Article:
A negative test could mean a number of things.
“This could mean that a patient has not been exposed, an exposure has been too recent for an antibody response to develop, or that exposure did not result in significant antibody development,” according to a press release from University of Utah Health.
Medical professionals hope studying COVID-19 antibodies could help public health officials understand the new coronavirus better, including whether patients develop immunities to the virus.
“COVID-19 is brand new in the human population,” says Vincente Planelles, a virologist at University of Utah Health. “We still have a lot to learn about how to protect ourselves both as individuals and as a society.”
The first and most useful tool in the toolbox remains widespread testing. As of Tuesday at noon, Utah had administered 126,715 tests — an additional 2,504 tests in the previous 24 hours. The state’s positive test rate is 4.3%. An additional 15 people had to be hospitalized since Monday, but officials do not list which health districts were home to those cases.
The state has had a total of 456 hospitalizations, but state officials are still trying to find a way to report active hospitalizations, as many of those have been released while some others have died.
The state also reported that 2,387 people of Utah’s 5,449 confirmed coronavirus cases are considered to be recovered. Health care officials define this by taking all cases that don’t end in a fatality and considering them recovered if the person is more than three weeks from the date of diagnosis.
The state’s coronavirus task force is supposed to finalize what criteria would be used if the state’s situation worsened and Utah had to go back into a “red” response level after moving into what it calls “orange” — a situation that allows businesses to reopen with some caveats and continued admonishment to wear masks in public places, wash hands frequently, don’t touch face with hands, and keep 6 feet between each other.
On Monday, Dr. Angela Dunn, the state epidemiologist, said the state was monitoring a spike in positive cases in San Juan County due to the outbreak within the Navajo Nation tribal communities inside the county’s borders. San Juan’s cases increased from 116 to 119, while Utah Navajo Health Systems is reporting 116 cases.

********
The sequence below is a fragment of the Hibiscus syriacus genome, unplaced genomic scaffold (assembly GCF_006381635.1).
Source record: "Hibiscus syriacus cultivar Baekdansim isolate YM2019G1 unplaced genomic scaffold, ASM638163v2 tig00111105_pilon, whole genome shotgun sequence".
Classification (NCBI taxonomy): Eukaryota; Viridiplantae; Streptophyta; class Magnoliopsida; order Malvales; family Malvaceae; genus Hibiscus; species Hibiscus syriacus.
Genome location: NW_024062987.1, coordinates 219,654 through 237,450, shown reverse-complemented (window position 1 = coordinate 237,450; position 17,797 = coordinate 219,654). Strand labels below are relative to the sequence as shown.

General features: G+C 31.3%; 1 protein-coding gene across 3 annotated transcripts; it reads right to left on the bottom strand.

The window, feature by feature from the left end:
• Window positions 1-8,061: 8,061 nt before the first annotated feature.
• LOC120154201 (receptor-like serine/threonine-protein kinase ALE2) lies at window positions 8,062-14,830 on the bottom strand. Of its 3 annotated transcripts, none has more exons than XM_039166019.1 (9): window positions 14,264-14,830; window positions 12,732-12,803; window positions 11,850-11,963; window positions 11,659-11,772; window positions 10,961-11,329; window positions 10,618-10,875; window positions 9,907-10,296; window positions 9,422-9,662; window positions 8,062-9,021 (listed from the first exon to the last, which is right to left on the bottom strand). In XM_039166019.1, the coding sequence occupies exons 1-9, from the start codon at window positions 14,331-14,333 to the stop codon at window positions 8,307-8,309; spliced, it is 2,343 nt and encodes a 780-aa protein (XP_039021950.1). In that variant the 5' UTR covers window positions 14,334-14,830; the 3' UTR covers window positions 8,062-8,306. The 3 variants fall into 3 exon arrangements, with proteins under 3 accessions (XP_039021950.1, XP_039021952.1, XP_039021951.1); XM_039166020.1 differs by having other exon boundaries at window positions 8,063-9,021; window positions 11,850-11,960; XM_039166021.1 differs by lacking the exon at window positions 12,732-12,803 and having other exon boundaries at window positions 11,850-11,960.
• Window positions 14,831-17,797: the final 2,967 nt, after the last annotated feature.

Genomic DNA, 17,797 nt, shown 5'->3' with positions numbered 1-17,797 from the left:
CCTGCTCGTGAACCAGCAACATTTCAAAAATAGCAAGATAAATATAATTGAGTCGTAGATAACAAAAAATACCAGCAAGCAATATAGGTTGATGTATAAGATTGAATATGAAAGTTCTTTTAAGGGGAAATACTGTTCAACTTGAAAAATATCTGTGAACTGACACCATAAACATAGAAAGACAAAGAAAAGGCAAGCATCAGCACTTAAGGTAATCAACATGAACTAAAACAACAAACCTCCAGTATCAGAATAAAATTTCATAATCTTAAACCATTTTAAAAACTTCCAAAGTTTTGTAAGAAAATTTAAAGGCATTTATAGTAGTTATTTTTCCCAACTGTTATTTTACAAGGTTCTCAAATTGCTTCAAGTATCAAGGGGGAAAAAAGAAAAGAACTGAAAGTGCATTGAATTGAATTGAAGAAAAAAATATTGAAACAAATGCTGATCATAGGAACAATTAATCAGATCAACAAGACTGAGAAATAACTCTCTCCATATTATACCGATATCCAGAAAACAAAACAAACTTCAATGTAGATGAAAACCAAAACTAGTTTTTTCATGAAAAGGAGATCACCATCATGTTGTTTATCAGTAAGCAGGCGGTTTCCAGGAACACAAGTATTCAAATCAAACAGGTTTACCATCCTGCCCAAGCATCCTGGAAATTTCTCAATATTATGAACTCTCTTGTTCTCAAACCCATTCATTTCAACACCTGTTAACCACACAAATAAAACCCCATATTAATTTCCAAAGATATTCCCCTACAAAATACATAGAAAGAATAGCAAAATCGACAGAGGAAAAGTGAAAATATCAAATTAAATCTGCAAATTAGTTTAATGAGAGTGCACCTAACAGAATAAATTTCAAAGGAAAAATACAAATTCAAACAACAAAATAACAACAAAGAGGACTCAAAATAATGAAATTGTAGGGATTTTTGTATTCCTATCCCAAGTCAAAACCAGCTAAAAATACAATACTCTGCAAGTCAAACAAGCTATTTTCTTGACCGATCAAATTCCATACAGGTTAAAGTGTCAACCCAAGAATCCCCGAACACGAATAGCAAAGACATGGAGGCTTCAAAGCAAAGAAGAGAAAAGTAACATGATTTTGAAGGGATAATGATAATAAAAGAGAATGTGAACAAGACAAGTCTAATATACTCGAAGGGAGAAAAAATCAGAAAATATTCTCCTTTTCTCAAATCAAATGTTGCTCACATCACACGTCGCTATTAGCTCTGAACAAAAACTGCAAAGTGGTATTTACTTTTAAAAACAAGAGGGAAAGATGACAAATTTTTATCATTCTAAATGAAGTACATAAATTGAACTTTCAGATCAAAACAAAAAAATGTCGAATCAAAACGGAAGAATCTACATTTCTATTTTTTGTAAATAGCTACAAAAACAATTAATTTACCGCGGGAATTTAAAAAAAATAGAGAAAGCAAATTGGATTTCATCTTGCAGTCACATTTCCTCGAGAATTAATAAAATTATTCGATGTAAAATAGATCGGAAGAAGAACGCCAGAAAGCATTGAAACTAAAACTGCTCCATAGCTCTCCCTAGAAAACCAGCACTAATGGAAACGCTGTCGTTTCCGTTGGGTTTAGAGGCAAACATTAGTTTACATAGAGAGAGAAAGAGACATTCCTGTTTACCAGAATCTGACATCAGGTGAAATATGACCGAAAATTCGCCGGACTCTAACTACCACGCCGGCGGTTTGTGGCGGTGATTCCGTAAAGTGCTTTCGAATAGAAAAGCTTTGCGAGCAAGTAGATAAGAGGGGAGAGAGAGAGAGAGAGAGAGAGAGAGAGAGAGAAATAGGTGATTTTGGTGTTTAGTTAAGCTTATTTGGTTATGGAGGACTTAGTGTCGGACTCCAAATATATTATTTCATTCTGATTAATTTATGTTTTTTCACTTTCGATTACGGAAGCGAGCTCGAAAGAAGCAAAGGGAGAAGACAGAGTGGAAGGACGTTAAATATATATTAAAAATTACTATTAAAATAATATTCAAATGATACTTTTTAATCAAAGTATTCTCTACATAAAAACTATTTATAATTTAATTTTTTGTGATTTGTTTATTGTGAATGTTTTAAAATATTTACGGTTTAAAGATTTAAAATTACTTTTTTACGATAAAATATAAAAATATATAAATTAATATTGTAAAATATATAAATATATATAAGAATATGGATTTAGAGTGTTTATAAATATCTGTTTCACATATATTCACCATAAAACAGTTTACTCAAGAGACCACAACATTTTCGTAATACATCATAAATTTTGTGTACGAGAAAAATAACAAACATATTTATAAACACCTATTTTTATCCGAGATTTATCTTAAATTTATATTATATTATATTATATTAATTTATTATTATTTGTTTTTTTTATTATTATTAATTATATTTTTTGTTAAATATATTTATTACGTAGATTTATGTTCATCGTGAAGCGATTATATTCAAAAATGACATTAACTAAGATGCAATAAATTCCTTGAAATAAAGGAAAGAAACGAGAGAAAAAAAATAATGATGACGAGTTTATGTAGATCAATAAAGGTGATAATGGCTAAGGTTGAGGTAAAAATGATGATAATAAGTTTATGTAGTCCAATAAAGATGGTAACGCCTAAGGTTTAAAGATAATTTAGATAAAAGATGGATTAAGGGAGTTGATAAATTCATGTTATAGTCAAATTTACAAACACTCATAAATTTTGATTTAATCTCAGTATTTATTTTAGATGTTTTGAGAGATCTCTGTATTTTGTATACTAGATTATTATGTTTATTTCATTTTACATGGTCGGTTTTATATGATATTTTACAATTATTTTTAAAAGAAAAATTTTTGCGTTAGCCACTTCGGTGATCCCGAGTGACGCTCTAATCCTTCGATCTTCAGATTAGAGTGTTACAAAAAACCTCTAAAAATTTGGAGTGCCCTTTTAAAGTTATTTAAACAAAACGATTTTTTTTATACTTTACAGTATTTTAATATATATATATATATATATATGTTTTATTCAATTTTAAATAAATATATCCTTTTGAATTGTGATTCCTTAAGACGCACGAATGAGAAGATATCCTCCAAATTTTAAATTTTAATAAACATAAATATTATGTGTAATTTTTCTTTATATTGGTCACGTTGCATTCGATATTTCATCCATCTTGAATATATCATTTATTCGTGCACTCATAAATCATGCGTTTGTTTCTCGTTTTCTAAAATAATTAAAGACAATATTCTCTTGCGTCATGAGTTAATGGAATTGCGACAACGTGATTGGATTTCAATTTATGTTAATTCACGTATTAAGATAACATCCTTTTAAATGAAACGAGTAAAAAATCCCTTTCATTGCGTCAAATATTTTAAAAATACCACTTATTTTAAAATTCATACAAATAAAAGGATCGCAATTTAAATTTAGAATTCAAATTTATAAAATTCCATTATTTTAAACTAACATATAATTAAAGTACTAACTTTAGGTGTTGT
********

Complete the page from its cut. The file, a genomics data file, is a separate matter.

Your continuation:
The difference is in who monitors and tracks those cases, with San Juan County working with Utah Navajo Health Systems to monitor those being tracked by tribal members in Utah being served by the health system.
Accessibility of testing varies on where people live. Tuesday afternoon, Daggett County discontinued its COVID-19 testing efforts, but testing is still available at Uintah Basin Health in Roosevelt and at the TriCounty Health Department in Vernal.
Salt Lake County announced a free testing event Saturday at the Utah State Fairpark, 155 N. 1000 West, in Salt Lake City. The testing is free, but people need to make a reservation for one of the 10-minute appointments offered between 1 and 7 p.m. To schedule an appointment call 801-436-7118 (bilingual); 801-413-3248; 562-448-5389 (bilingual); 801-747-9547.
A breakdown of Utah COVID-19 cases, hospitalizations and deaths by health district:
Salt Lake County, 2,832; 261 hospitalized; 35 deaths Utah County, 1,171; 63 hospitalized; 10 deaths Summit County, 382; 33 hospitalized; 0 deaths Davis County, 302; 25 hospitalized; 2 deaths Weber-Morgan, 173; 23 hospitalized; 2 deaths Wasatch County, 166; 7 hospitalized; 1 death Southwest Utah, 121; 13 hospitalized; 3 deaths San Juan County, 119; 12 hospitalized; 2 deaths Bear River, 62; 10 hospitalized; 1 death Tooele County, 70; 6 hospitalized; 0 deaths Central Utah, 25; 2 hospitalized; 0 deaths Southeast Utah, 12; 0 hospitalized; 0 deaths TriCounty (Uinta Basin), 14; 1 hospitalized; 0 deaths